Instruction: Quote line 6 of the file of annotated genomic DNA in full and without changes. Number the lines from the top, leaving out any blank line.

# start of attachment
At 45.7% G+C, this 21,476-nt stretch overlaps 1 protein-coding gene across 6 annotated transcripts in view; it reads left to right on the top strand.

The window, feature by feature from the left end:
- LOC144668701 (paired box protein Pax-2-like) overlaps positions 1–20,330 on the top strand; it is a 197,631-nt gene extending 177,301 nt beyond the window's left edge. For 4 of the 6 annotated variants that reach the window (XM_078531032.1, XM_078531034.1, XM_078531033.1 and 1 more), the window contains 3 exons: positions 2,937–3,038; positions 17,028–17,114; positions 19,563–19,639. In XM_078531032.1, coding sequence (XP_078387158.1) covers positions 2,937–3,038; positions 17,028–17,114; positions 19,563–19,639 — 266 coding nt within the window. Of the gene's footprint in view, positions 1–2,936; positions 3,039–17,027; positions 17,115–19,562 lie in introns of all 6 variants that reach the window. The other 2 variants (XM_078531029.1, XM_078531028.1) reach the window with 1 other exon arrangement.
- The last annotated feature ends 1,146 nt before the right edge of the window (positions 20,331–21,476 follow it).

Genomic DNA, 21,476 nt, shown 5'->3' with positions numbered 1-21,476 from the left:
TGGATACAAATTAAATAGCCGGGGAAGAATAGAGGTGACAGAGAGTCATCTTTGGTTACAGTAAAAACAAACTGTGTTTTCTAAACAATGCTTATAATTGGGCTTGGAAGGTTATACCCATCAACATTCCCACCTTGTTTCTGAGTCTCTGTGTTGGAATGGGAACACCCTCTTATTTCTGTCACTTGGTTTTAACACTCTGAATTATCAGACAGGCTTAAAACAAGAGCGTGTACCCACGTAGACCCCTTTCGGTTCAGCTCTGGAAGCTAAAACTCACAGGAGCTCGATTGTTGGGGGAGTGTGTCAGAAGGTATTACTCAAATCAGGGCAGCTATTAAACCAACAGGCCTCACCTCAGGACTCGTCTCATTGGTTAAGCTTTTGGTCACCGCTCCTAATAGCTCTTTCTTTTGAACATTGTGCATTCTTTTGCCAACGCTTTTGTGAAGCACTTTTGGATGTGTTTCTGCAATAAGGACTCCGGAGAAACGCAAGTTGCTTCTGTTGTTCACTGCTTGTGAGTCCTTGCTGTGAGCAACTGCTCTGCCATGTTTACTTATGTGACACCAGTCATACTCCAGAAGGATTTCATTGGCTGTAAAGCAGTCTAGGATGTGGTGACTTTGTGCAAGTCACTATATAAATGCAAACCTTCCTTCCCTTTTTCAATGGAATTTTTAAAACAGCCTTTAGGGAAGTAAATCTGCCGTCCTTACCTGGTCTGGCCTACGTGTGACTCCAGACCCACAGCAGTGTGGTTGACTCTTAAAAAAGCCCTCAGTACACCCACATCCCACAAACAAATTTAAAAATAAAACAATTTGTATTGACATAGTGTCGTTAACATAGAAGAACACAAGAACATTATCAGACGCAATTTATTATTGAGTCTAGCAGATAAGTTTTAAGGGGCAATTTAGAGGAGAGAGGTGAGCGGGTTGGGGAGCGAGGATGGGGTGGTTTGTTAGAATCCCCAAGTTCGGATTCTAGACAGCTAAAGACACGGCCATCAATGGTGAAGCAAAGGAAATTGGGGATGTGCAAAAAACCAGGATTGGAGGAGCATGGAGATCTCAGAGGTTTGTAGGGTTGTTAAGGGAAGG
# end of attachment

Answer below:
TGGATACAAATTAAATAGCCGGGGAAGAATAGAGGTGACAGAGAGTCATCTTTGGTTACAGTAAAAACAAACTGTGTTTTCTAAACAATGCTTATAATTGGGCTTGGAAGGTTATACCCATCAACATTCCCACCTTGTTTCTGAGTCTCTGTGTTGGAATGGGAACACCCTCTTATTTCTGTCACTTGGTTTTAACACTCTGAATTATCAGACAGGCTTAAAACAAGAGCGTGTACCCACGTAGACCCCTTTCGGTTCAGCTCTGGAAGCTAAAACTCACAGGAGCTCGATTGTTGGGGGAGTGTGTCAGAAGGTATTACTCAAATCAGGGCAGCTATTAAACCAACAGGCCTCACCTCAGGACTCGTCTCATTGGTTAAGCTTTTGGTCACCGCTCCTAATAGCTCTTTCTTTTGAACATTGTGCATTCTTTTGCCAACGCTTTTGTGAAGCACTTTTGGATGTGTTTCTGCAATAAGGACTCCGGAGAAACGCAAGTTGCTTCTGTTGTTCACTGCTTGTGAGTCCTTGCTGTGAGCAACTGCTCTGCCATGTTTACTTATGTGACACCAGTCATACTCCAGAAGGATTTCATTGGCTGTAAAGCAGTCTAGGATGTGGTGACTTTGTGCAAGTCACTATATAAATGCAAACCTTCCTTCCCTTTTTCAATGGAATTTTTAAAACAGCCTTTAGGGAAGTAAATCTGCCGTCCTTACCTGGTCTGGCCTACGTGTGACTCCAGACCCACAGCAGTGTGGTTGACTCTTAAAAAAGCCCTCAGTACACCCACATCCCACAAACAAATTTAAAAATAAAACAATTTGTATTGACATAGTGTCGTTAACATAGAAGAACACAAGAACATTATCAGACGCAATTTATTATTGAGTCTAGCAGATAAGTTTTAAGGGGCAATTTAGAGGAGAGAGGTGAGCGGGTTGGGGAGCGAGGATGGGGTGGTTTGTTAGAATCCCCAAGTTCGGATTCTAGACAGCTAAAGACACGGCCATCAATGGTGAAGCAAAGGAAATTGGGGATGTGCAAAAAACCAGGATTGGAGGAGCATGGAGATCTCAGAGGTTTGTAGGGTTGTTAAGGGAAGG